EDITORIAL: Going Green

President Jimmy Carter famously installed solar panels at the White House in 1979. Just as famously, Ronald Reagan had them removed shortly after he assumed the presidency.

Both moves were largely symbolic, as solar power, still in its infancy, was expensive and inefficient. Over the years technological improvements have made solar power a more reasonable option for many users. In fact, George W. Bush had new solar panels placed at the White House in 2002, and Barack Obama added more in 2013.

Despite a hefty supply, and long history, of oil and gas in Texas, the state has embraced renewable energy as well — especially along the Gulf Coast, including the Rio Grande Valley. Gulf breezes feed wind farms in Willacy and Kenedy counties, and more turbines are in the works in northern Hidalgo County.

Local officials might be able to build on those resources and earn a reputation as a forward-thinking region by expanding its use of clean energy.

The sunny South Texas climate also provides plenty of opportunity for solar development, and several entities have made initial investments. Local educational institutions have developed solar arrays that augment their current power supply and also serve as labs for engineering students to test solar technology and work on improving it.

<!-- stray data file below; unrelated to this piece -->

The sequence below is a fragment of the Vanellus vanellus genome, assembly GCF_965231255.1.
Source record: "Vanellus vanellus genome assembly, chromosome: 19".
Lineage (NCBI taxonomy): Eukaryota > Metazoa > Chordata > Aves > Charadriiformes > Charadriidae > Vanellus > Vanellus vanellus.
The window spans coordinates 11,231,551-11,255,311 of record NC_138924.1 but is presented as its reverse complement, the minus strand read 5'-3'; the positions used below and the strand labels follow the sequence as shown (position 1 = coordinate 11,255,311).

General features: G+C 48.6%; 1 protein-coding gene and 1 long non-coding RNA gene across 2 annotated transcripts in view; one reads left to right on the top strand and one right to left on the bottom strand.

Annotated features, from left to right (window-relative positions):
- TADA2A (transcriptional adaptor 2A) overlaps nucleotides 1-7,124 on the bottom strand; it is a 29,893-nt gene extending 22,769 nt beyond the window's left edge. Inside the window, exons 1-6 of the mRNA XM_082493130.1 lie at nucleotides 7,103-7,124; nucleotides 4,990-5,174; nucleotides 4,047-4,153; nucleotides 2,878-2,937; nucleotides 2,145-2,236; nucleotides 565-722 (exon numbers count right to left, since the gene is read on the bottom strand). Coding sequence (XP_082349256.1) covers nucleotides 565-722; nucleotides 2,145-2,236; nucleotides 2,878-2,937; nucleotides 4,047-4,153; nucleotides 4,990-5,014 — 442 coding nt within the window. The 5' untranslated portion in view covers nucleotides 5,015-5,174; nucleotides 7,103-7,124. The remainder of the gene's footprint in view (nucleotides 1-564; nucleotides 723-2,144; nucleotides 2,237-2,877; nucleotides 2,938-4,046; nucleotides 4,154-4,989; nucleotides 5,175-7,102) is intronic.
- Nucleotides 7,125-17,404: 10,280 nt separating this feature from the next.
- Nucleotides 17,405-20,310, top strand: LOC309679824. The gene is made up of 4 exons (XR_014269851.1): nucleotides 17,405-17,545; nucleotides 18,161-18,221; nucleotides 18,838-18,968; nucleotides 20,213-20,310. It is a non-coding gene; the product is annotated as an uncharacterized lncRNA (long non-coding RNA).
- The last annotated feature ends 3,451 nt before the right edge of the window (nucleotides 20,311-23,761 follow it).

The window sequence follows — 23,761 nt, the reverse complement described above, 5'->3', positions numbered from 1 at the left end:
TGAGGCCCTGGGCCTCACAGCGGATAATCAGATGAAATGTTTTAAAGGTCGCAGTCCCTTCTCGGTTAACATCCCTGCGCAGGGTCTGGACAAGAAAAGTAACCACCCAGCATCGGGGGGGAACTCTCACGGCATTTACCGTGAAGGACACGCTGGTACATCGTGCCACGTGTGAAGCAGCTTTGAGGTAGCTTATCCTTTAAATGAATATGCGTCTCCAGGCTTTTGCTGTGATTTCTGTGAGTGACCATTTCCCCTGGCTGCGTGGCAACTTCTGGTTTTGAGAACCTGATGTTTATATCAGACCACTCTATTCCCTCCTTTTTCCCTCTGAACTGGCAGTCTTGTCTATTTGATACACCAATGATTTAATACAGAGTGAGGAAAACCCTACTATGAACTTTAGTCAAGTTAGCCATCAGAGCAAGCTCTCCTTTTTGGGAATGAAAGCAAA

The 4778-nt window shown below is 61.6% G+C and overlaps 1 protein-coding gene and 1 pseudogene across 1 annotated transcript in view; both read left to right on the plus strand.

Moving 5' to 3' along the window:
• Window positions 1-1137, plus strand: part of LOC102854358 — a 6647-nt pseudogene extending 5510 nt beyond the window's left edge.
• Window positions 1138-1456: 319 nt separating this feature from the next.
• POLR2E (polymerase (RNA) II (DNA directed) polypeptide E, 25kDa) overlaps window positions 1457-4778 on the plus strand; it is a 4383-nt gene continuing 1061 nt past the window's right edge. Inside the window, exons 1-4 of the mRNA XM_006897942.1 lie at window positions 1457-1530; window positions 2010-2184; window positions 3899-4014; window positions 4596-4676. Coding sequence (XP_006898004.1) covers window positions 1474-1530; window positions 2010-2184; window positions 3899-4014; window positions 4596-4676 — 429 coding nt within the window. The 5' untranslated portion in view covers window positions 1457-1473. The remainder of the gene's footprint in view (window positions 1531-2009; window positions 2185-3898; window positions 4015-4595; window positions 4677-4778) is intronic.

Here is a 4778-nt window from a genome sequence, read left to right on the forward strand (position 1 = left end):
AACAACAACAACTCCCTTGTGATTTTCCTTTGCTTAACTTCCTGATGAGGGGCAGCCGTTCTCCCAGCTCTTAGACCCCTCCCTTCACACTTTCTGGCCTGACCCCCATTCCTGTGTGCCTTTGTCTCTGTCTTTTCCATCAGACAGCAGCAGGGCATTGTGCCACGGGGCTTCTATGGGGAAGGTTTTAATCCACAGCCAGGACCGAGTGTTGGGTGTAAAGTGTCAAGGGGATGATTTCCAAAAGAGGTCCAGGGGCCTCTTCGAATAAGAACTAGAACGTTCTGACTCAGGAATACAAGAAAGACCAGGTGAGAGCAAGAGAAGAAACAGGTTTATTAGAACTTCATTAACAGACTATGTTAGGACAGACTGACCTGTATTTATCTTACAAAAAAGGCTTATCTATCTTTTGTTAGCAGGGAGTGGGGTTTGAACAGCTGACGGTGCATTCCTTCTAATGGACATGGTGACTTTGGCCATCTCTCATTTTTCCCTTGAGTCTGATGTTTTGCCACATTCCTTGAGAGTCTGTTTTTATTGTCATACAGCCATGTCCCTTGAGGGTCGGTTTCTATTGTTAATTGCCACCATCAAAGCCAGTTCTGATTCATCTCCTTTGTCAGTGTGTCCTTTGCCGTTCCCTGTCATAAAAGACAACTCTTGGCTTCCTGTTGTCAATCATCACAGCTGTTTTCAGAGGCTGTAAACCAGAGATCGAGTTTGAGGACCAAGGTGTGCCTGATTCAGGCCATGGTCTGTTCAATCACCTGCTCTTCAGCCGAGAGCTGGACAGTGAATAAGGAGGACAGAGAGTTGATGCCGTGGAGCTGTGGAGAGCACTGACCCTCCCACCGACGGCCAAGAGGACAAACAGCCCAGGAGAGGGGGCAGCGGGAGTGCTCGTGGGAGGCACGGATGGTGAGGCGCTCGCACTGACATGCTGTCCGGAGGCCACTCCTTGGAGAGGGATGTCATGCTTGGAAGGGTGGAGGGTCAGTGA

Businesses such as H-E-B already are experimenting with clean energy. The grocery giant has installed solar panels at many stores across Texas, including the Valley. It appears that renewable energy is becoming a viable option. Elon Musk’s Tesla Inc., beyond making electric cars, already markets solar panels for home rooftops, and also is working on solar roof shingles that look like current home materials.

Valley officials could capitalize on the trend by promoting the technology. They could court corporate sponsorship of high-profile, public renewable energy projects that could serve both as educational labs and public displays of the technology to inform and inspire the public.

Officials should examine whether renewable energy is a viable option that could reduce their need to buy power, and save their taxpayers a little money. Could solar panels be placed on government buildings? Could wind turbines be incorporated into communications towers, lampposts, etc.?

Musk, whose SpaceX already has made major investments in the area, might be convinced to provide solar panels to new or renovated municipal buildings, in return for the right to publicize the installation. His company might even find ways to build panels that can be used in the renovation of historic buildings that would retain their original look.

Like H-E-B, many businesses utilize buildings that have plenty of roof space. New businesses seeking tax abatements might respond to proposed tax breaks in return for installing solar roofs, or even wind or geothermal technology if it’s practical,.

Renewable energy could be near the point where public investment is more than a statement, but also a cost-effective alternative that can increase public recognition while reducing energy costs — and help reduce the strain on our environment.